Yong Zhao is back, with a compelling case for the diversity and decentralization of learning that made the United States a well-spring of innovation in the Twentieth century. He puts the current push for national standards and assessment (the Common Core) into a global context, and debunks the idea that this will strengthen our competitiveness. To the contrary, his research shows that such attempts to standardize learning nearly always backfire, resulting in a narrow focus. He zeroes in on entrepreneurship, and the sorts of open-ended learning that produce creative problem-solvers most likely to succeed in the  competitive world of business. In spite of the obstacles our mania for test scores have put in their way, Dr. Zhao shows us how educators and students are succeeding on this path.

–Anthony Cody, author, Living in Dialogue blog, Education Week.

I have collected kaleidoscopes for years as a reminder we must view the world through different lenses. Dr. Yong Zhao in his new book, World Class Learners: Educating Creative and Entrepreneurial Students has opened our eyes to a new and better way of helping our children learn.

Dr. Zhao provides the research and practical examples to demonstrate our educational systems over reliance on standards and testing that will not produce the citizens necessary to thrive in a hyper-competitive, disruptive, technologically-driven knowledge economy where ideas and jobs can and do move around the globe effortlessly. President Barack Obama got it right when he said, “The first step in winning the future is encouraging American innovation.” Our schools would be a good place to start. Far too many of our public schools are insular, siloed, and chained to mandates focused on standardization and testing to be the creative, innovative change agents required to help our country prosper as the second decade of the 21st century global, knowledge economy unfolds.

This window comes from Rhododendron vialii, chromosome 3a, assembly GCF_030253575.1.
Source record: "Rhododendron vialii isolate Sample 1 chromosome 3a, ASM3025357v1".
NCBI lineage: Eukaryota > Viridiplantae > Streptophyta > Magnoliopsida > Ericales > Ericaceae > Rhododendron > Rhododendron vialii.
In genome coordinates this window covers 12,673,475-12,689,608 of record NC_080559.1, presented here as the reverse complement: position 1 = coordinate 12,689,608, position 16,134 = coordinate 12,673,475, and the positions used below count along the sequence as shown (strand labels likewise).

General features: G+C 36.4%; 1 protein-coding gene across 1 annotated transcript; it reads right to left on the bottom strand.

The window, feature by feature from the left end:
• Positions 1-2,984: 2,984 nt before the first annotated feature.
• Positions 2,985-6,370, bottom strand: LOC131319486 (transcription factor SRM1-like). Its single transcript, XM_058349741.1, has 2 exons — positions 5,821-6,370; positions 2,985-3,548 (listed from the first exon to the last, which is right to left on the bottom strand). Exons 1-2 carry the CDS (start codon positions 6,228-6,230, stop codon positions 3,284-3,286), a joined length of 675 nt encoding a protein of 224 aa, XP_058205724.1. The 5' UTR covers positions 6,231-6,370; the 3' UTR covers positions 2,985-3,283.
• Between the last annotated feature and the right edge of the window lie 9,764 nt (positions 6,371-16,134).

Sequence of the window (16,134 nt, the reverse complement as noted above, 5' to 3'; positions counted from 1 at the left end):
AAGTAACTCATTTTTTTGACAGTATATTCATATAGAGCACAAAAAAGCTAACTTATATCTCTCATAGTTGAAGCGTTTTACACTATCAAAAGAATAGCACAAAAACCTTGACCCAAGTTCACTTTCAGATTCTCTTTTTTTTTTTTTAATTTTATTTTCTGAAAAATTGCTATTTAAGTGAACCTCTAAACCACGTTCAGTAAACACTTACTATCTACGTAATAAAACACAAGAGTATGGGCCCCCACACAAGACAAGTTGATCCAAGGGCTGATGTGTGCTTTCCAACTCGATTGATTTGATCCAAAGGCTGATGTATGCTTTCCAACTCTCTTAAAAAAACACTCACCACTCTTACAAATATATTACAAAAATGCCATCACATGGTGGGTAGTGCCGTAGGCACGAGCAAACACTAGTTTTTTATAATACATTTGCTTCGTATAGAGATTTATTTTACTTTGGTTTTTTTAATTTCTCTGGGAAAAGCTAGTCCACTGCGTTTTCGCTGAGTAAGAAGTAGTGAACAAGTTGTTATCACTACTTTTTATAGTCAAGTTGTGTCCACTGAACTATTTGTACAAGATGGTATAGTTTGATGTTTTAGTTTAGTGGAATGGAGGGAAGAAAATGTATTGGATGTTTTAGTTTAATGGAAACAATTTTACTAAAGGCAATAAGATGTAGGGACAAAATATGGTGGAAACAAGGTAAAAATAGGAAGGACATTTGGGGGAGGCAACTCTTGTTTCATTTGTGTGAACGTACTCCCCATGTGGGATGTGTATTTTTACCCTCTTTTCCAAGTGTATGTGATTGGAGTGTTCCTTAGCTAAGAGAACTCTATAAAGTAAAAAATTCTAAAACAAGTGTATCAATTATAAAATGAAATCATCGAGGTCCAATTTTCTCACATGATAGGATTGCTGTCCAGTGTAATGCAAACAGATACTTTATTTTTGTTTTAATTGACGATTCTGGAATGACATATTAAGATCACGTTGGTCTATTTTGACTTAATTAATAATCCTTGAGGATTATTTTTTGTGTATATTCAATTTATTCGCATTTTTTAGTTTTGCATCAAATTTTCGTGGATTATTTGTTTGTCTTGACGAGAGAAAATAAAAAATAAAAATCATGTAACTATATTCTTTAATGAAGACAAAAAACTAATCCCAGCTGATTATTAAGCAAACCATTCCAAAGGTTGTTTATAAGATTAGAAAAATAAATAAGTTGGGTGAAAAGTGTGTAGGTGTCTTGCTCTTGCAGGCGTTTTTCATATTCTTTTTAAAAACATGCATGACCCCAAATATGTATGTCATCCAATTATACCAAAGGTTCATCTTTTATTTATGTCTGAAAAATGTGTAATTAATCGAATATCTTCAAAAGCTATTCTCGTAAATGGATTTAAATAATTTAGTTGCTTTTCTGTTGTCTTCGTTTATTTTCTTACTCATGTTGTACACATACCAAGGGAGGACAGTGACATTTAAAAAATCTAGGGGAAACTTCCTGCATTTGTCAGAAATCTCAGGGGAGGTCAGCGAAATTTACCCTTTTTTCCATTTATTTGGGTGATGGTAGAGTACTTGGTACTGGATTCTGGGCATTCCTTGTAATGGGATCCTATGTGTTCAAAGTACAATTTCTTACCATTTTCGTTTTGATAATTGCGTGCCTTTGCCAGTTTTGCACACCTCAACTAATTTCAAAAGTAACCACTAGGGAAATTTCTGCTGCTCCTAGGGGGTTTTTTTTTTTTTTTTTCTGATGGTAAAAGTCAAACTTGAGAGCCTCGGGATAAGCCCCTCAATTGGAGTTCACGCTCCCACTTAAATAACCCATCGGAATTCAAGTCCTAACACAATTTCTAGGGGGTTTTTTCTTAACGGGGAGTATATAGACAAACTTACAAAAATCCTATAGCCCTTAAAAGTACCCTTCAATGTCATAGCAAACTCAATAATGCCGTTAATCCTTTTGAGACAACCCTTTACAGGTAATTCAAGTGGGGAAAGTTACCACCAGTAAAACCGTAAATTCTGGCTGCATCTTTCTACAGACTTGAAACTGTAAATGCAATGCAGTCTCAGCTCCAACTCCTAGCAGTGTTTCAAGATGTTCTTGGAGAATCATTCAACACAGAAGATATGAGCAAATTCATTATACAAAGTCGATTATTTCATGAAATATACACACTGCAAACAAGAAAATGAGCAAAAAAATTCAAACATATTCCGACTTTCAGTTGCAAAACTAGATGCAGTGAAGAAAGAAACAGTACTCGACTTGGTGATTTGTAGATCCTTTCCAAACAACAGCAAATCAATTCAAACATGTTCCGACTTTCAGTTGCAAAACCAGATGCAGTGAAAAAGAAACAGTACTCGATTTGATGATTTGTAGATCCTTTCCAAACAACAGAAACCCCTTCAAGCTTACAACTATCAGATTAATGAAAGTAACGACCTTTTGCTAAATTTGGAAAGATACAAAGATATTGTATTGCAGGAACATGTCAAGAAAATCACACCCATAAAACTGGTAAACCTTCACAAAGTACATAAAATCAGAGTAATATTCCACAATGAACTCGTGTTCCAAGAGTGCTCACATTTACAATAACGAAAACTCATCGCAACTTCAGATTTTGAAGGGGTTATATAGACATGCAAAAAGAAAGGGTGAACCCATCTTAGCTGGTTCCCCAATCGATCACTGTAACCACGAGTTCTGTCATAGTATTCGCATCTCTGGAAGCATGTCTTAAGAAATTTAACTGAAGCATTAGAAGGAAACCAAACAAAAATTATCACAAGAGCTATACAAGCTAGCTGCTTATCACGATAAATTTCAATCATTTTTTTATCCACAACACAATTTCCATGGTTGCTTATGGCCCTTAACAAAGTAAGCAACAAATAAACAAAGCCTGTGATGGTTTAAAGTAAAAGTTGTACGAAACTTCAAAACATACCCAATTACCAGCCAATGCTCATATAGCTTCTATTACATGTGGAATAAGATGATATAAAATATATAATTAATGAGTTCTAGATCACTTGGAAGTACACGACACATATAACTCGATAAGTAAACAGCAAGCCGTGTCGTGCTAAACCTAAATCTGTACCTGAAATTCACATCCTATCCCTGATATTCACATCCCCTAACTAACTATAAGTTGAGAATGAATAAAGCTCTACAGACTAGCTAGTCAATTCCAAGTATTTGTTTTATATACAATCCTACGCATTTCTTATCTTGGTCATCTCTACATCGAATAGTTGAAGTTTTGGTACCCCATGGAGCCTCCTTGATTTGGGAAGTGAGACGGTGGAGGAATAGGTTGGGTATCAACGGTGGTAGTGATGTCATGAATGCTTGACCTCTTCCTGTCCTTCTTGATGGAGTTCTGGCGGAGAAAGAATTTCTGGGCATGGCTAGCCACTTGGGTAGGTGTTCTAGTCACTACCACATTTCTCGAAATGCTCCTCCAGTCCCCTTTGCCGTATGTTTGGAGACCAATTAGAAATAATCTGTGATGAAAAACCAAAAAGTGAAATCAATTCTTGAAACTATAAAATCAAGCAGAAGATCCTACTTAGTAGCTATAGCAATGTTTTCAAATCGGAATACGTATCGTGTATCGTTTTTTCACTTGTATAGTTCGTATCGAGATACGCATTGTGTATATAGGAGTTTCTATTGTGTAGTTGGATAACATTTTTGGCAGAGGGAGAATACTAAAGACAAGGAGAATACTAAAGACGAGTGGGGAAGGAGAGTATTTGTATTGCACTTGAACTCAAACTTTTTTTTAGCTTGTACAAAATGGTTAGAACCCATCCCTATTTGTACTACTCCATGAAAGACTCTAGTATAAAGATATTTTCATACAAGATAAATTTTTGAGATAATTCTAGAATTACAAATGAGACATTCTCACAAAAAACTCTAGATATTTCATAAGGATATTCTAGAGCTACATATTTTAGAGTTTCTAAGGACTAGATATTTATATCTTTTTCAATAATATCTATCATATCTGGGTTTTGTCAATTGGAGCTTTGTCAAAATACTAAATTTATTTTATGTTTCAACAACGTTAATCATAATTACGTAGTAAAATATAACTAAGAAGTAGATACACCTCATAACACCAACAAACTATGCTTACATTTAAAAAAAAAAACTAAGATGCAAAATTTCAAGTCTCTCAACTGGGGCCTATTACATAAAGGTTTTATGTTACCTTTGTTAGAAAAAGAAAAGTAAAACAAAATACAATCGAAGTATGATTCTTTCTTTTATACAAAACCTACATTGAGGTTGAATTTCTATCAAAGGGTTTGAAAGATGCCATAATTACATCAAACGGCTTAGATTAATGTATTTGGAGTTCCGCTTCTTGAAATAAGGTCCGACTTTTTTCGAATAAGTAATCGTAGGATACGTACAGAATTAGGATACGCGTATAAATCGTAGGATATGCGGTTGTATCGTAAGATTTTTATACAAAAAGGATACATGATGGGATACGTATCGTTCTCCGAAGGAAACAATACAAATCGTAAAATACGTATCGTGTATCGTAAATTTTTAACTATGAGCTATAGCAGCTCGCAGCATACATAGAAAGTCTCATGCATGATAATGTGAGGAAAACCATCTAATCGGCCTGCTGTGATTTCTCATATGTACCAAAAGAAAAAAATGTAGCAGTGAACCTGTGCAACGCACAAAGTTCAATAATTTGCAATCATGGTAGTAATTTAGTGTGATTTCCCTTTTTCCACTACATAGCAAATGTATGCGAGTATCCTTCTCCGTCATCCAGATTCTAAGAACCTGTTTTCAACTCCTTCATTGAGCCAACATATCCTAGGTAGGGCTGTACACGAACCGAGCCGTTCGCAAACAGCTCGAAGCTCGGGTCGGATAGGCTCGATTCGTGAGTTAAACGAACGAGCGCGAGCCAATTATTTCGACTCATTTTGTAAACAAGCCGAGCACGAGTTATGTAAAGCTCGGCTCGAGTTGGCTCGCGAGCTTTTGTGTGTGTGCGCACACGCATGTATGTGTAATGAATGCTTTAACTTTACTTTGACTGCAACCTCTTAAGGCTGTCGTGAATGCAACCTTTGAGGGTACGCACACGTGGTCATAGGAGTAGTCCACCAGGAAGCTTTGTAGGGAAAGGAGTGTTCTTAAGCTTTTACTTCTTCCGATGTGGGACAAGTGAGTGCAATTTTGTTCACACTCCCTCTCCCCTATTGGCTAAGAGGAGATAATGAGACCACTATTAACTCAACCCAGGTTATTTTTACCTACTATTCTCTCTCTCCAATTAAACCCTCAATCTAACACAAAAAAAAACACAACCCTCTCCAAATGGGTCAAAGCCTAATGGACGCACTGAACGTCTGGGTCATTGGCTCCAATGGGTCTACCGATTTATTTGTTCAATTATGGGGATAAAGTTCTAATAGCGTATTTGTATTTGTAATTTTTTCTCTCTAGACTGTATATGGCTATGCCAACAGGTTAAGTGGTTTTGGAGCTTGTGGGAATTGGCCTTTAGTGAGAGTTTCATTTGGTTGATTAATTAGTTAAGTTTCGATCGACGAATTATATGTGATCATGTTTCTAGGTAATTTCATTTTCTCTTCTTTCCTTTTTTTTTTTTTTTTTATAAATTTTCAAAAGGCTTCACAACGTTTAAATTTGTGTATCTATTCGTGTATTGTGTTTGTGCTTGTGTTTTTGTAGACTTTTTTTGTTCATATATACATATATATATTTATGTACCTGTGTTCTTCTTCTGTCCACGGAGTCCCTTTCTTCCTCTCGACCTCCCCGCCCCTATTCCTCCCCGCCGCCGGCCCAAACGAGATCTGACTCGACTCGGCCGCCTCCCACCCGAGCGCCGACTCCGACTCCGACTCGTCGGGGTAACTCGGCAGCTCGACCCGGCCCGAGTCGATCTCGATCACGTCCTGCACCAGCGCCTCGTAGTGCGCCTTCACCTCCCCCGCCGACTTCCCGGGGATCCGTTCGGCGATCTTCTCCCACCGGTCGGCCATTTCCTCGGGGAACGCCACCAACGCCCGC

Professor Zhao has provided a different and compelling view of what education can and should be if we want to remain the global, creative  entrepreneurial, innovation nation going forward. He clearly demonstrates the path we are on, will not take us where we need to go.

Policy-makers at every level need to read and act on the ideas in this book as though our future depends on it. Because it does.

Tom Watkins, writer and former Michigan Superintendent of Public Instruction.

In this work, Yong Zhao expands on his brilliant critique of high-stakes, standardized testing, shows how it is driving individuality and innovation out of our schools, and points out how the nations of China, S. Korea, and Singapore are trying to emulate our public school system at the same time as our govt. officials are trying to impose the E. Asian model on ours.

Yong Zhao also provides some practical and ingenious suggestions as to how our schools could further develop the sort of entrepreneurial education and inventive, project-based learning that our nation’s continued economic strength will rely upon.

Leonie Haimson, Executive Director, Class Size Matters